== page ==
Though Garland is a white man, the selection of Gupta and Clarke, two women with significant experience in civil rights, appeared designed to blunt any concerns about his selection and served as a signal that progressive causes would be prioritized in the new administration.
Garland would return to a Justice Department radically different than the one he left. The Sept. 11 attacks were years in the future and the department's national security division had not yet been created. A proliferation of aggressive cyber and counterintelligence threats from foreign adversaries have made countries like China, Russia and North Korea top priorities for federal law enforcement.
Monaco in particular brings to the department significant national security experience, including in cybersecurity — an especially urgent issue as the U.S. government confronts a devastating hack of federal agencies that officials have linked to Russia.
Some of the issues from Garland's first stint at the department persist. Tensions between police and minorities, an issue that flared following the 1992 beating of Rodney King in Los Angeles, remain a major concern, particularly following a summer of racial unrest that roiled American cities after the May killing of George Floyd in Minneapolis.
And the FBI has confronted a surge in violence from antigovernment and racially motivated extremists. That is a familiar threat to Garland, who as a senior Justice Department official helped manage the federal government's response to the 1995 bombing of a government building in Oklahoma City that killed 168 people. The bomber, Timothy McVeigh, was later executed.
Garland has called the work the "most important thing I have done" and was known for keeping a framed photo of Oklahoma City's Alfred P. Murrah Federal Building in his courthouse office in Washington.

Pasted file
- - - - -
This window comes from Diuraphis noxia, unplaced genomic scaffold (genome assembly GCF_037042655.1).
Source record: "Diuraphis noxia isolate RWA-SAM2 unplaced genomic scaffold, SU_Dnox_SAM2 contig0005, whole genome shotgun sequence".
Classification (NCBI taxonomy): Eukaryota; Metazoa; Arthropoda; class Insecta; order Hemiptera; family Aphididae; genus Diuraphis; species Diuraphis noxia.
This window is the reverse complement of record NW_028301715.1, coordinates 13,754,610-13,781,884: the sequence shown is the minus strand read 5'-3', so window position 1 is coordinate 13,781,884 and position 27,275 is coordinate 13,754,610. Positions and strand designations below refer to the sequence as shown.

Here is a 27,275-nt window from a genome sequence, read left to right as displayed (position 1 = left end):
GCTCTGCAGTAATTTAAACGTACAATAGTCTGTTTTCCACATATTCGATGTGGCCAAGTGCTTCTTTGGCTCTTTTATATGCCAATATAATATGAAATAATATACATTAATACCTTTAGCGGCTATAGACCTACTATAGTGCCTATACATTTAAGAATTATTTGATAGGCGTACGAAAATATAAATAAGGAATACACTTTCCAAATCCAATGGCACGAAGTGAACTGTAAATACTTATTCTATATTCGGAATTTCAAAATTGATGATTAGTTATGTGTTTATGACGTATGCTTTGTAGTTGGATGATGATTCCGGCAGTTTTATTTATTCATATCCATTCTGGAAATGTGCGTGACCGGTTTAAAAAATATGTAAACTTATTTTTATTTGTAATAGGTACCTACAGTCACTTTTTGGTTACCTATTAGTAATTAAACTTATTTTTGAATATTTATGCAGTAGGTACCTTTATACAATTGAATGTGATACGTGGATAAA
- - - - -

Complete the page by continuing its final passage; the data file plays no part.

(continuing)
At the time of the bombing, Garland was 42 and principal associate deputy attorney general, a top lieutenant to Attorney General Janet Reno. He was chosen to go to Oklahoma City, the highest-ranking Justice Department official there, and led the prosecution for a month until a permanent lead prosecutor was named.
It is rare but not unprecedented for attorneys general to have previously served as judges. It happened in 2007 when President George W. Bush picked Michael Mukasey, a former federal judge in Manhattan, for the job. President Barack Obama's first attorney general, Eric Holder, had also previously been a Superior Court judge in the District of Columbia.
Garland was put forward by Obama for a seat on the Supreme Court in 2016 following the death of Justice Antonin Scalia, but Republicans refused to hold confirmation hearings in the final year of Obama's term, arguing that the person elected president that fall should make the selection.
Senate Majority Leader Mitch McConnell, R-Ky., drew criticism from Democrats this fall when he took the opposite approach toward confirming Trump's third and final Supreme Court pick, Amy Coney Barrett. He said the difference was that the White House and Senate were controlled by the same political parties.
After the firing of FBI Director James Comey in 2017, McConnell said he would support Garland as a replacement for that position, though Garland was said to be not interested.
Garland has been on the federal appeals court in Washington since 1997. Before that, he had worked in private practice, as well as a federal prosecutor, a senior official in the Justice Department's criminal division and as the principal associate deputy attorney general.